Frequently asked questions
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The Amina charger is a much safer choice than the regular household outlet and is developed according to the latest safety regulations and international standards. An EV charger can handle a much higher load, over a longer period of time, than a socket. It also includes extra safety features, which makes the charging safer. In 2022, the Norwegian Electrotechnical Committee (NEK) prohibited* to install a socket to be used for car charging. The reason is simple: fire safety. The Norwegian national ban on installing a standard socket as a charging point only applies to new installations. It’s still legal to charge your EV using a dedicated socket that has been installed before 01.06.2022, given that it’s in accordance with NEK 400, the Norwegian Electrotechnical Committee's installation standard.
Amina is available in most major electronics stores and through your local electrician.
The Amina charger must be installed behind a type A or B earth fault protector for protection against AC leakage current. DC leakage current is handled by the charger. The Amina charger comes with an Residual Direct Current Detecting Device (RDC-DD) according to the International Electrotechnical Commission’s (IEC) IEC62955 standard. This is a new standard that is specially adapted to electric vehicle (EV) chargers. DC protection is integrated into the charger. An electrician physically installs an earth fault circuit breaker Type A (or B) in the fuse box, in accordance with NEK-400.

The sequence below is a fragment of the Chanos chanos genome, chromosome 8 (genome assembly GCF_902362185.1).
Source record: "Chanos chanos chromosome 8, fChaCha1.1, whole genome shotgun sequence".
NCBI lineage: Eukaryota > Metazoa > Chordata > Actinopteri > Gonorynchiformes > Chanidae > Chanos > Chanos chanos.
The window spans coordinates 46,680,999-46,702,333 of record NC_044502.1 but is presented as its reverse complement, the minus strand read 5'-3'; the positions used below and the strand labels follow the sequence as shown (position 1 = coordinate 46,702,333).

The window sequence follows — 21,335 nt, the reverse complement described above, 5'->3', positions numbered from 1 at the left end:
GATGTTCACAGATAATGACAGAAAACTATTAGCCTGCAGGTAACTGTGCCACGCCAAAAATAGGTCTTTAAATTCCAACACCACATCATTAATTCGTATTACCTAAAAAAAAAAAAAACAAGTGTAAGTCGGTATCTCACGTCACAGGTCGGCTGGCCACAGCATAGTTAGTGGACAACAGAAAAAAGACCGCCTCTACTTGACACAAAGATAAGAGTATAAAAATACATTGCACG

To find the price you can take a look at our resellers or the electronics store that sells our chargers here.
On a general basis, there is no one we directly recommend. Nor is there anyone we specifically advise against, but please note that some older charging cables can be trickier to plug in. Having said that, we would recommend avoiding charging cables that are longer than the standard for charging cables allows, which is 7.5 meters. This is because some cars may have problems with the pilot signal on lengths over 7.5 meters. The consequence may be that charging is interrupted or unstable because the charging station does not have a stable pilot signal. (The pilot signal is the communication between the charging station and the car).
The charging cable is locked during the charging session. If the charging is scheduled either via the car or the power company to start later or when the prices are low, the cable will also be locked until the charging starts (you can unlock the cable by unlocking the car). Apart from this, the charger does not have any cable locking functionality.
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